California’s fall walnut harvest is coming in bigger than expected, and while that could mean farmers will see smaller crop payments, in coming months consumers should get relief from what had been record high walnut prices.
Federal estimates at the opening of the annual crop season in September forecast a record 545,000-ton walnut harvest.
Initial receipts of nuts by handlers, companies that process, package and market walnuts, seemed to point to a somewhat smaller crop, perhaps short of 540,000 tons.
The California Walnut Board, however, recently reported that statewide handlers had received 558,000 tons as of Nov. 30.
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Given usual trends as farmers wrap up deliveries this month, the final crop may total close to 563,000 tons, said Pete Turner, an industry consultant and president of the California Independent Handlers Coalition.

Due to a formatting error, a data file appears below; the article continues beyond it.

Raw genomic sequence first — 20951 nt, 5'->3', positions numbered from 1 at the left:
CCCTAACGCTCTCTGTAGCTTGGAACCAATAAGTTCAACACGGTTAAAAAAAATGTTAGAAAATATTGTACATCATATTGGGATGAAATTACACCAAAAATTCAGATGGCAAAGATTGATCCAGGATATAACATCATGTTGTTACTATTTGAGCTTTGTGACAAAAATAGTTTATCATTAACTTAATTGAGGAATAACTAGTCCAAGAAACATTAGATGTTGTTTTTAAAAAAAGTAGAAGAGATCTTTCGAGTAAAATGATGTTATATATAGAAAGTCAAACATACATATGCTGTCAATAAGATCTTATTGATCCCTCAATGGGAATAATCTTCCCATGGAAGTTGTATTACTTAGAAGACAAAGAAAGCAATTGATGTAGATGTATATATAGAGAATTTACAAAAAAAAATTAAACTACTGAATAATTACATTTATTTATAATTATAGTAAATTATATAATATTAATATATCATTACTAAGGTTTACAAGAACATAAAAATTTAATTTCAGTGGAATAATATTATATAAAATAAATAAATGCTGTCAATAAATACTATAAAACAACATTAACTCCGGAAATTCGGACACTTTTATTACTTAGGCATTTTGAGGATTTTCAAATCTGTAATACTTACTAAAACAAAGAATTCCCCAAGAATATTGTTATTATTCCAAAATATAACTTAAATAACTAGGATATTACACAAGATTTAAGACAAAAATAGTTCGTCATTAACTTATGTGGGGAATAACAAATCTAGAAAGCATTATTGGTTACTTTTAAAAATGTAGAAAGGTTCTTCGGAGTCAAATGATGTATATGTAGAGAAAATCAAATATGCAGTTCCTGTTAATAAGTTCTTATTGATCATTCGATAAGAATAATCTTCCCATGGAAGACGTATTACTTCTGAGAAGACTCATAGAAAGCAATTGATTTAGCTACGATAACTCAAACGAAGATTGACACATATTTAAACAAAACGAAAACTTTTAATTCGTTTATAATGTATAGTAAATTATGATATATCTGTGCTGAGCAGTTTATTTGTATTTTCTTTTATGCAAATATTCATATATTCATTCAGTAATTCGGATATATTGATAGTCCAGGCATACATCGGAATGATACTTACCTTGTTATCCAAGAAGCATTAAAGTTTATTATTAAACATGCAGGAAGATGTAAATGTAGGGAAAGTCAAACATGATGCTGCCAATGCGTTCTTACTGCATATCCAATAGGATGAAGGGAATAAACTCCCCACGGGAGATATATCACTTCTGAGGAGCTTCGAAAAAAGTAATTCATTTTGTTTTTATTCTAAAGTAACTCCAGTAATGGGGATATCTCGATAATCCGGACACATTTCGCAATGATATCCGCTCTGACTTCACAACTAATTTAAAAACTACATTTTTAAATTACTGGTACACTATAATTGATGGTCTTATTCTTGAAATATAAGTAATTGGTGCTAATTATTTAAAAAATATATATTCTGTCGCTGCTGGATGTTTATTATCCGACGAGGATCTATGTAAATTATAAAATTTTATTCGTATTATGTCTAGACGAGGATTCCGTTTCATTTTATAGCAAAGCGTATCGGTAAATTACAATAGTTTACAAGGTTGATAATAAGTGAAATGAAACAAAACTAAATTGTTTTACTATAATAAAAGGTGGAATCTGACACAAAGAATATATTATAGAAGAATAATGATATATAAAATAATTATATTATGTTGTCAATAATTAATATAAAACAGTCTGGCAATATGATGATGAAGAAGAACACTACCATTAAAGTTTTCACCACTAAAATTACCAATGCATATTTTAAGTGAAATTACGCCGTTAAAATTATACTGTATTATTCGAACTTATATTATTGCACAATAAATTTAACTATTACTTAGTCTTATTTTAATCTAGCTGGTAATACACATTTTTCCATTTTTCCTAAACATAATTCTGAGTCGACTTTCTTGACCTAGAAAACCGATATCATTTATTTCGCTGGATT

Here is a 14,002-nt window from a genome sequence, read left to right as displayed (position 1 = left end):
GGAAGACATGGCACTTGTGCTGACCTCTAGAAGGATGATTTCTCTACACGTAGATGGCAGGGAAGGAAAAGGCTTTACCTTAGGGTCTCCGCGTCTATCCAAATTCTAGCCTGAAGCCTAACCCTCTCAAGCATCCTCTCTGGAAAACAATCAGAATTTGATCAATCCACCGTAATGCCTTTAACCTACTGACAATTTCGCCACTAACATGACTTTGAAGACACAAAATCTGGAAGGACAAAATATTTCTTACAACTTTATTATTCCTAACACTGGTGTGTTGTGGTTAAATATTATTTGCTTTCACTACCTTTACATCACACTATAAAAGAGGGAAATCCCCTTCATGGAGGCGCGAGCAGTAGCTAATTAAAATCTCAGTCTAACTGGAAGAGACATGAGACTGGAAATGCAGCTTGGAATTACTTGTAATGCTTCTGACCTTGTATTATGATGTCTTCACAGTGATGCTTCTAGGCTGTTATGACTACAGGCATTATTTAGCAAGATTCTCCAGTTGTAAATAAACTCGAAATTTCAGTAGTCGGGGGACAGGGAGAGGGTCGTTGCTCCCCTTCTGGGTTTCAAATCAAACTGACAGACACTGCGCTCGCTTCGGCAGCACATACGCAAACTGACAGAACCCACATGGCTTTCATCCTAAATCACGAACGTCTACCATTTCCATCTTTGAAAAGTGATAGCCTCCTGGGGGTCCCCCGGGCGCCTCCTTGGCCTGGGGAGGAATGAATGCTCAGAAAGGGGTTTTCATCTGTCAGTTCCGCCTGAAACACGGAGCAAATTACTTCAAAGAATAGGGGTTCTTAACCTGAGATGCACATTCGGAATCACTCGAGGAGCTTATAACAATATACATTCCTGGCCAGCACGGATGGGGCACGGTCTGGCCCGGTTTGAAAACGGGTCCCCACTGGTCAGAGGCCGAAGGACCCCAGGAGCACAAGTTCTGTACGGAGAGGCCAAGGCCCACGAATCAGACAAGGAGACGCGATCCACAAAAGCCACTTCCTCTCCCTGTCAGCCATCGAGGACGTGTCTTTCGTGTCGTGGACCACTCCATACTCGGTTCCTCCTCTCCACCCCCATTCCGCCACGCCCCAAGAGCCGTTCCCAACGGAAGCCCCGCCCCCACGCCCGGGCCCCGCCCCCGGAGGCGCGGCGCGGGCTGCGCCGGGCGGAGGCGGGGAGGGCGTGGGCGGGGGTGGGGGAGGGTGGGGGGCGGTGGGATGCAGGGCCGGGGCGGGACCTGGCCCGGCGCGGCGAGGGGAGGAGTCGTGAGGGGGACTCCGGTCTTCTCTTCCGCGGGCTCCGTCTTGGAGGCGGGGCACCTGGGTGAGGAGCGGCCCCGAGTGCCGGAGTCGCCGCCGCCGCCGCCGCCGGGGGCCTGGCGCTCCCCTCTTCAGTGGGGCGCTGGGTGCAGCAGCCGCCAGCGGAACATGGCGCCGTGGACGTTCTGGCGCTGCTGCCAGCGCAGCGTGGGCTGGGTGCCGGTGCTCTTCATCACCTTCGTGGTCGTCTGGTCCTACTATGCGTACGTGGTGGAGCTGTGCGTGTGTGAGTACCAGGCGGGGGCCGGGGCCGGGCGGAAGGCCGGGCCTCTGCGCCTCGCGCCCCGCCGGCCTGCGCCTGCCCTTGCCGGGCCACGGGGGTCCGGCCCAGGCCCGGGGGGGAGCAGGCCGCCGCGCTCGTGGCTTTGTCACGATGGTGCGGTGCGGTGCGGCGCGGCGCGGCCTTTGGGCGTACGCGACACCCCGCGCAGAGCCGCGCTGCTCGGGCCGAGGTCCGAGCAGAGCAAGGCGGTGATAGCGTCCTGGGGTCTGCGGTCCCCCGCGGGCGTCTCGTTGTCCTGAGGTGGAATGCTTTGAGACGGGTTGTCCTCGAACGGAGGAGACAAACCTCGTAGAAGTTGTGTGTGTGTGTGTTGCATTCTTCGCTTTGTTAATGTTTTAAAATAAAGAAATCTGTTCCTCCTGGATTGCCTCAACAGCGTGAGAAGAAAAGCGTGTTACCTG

That would make the California harvest about 3% above the fall forecast and a whopping 12% larger than the previous state record of 504,000 tons in 2010. It’s also 14% more than last year’s 492,000 ton crop.
“Most of us were surprised,” Turner said of the walnut handlers.
But it is not entirely surprising, given the ongoing planting of new walnut orchards statewide. What the industry calls bearing acreage, trees producing walnuts, was estimated at 290,000 acres this year, compared to 255,000 bearing acres in 2010, the previous record year.
Coming into the fall, strong global demand for walnuts and scant supplies pushed prices to record levels.
This year’s big crop has covered that scarcity and prices are softening, Turner said.
“It’s fairly certain it’s going to go down,” he said, “but how far it’s going to go …?”
The market also is developing larger price spreads between different types and quality of walnuts.
Prices are holding up best on Chandler walnuts, a variety that produces a more desirable, lighter nutmeat, while other varieties and especially darker nutmeats are seeing larger price declines, Turner said.